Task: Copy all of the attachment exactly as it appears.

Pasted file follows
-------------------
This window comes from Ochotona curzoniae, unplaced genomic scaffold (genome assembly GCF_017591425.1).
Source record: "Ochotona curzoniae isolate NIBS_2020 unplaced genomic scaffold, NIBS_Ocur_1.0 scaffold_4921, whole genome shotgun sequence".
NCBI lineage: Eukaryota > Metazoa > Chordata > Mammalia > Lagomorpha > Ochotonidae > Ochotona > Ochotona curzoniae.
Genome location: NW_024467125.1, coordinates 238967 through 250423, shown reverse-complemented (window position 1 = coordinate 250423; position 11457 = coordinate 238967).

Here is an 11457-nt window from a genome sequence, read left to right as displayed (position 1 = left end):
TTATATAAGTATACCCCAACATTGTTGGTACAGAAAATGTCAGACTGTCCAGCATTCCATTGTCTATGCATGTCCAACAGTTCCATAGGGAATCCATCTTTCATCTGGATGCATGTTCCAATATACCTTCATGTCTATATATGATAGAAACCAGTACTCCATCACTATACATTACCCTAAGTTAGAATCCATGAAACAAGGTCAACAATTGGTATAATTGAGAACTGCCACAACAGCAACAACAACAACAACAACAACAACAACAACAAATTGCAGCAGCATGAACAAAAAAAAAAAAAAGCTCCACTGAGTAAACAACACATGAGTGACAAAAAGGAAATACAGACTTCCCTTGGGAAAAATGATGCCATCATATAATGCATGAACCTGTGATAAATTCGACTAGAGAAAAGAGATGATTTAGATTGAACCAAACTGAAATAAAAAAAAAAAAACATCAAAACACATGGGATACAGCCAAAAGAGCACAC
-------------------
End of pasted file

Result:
This window comes from Ochotona curzoniae, unplaced genomic scaffold (genome assembly GCF_017591425.1).
Source record: "Ochotona curzoniae isolate NIBS_2020 unplaced genomic scaffold, NIBS_Ocur_1.0 scaffold_4921, whole genome shotgun sequence".
NCBI lineage: Eukaryota > Metazoa > Chordata > Mammalia > Lagomorpha > Ochotonidae > Ochotona > Ochotona curzoniae.
Genome location: NW_024467125.1, coordinates 238967 through 250423, shown reverse-complemented (window position 1 = coordinate 250423; position 11457 = coordinate 238967).

Here is an 11457-nt window from a genome sequence, read left to right as displayed (position 1 = left end):
TTATATAAGTATACCCCAACATTGTTGGTACAGAAAATGTCAGACTGTCCAGCATTCCATTGTCTATGCATGTCCAACAGTTCCATAGGGAATCCATCTTTCATCTGGATGCATGTTCCAATATACCTTCATGTCTATATATGATAGAAACCAGTACTCCATCACTATACATTACCCTAAGTTAGAATCCATGAAACAAGGTCAACAATTGGTATAATTGAGAACTGCCACAACAGCAACAACAACAACAACAACAACAACAACAACAAATTGCAGCAGCATGAACAAAAAAAAAAAAAAGCTCCACTGAGTAAACAACACATGAGTGACAAAAAGGAAATACAGACTTCCCTTGGGAAAAATGATGCCATCATATAATGCATGAACCTGTGATAAATTCGACTAGAGAAAAGAGATGATTTAGATTGAACCAAACTGAAATAAAAAAAAAAAAACATCAAAACACATGGGATACAGCCAAAAGAGCACAC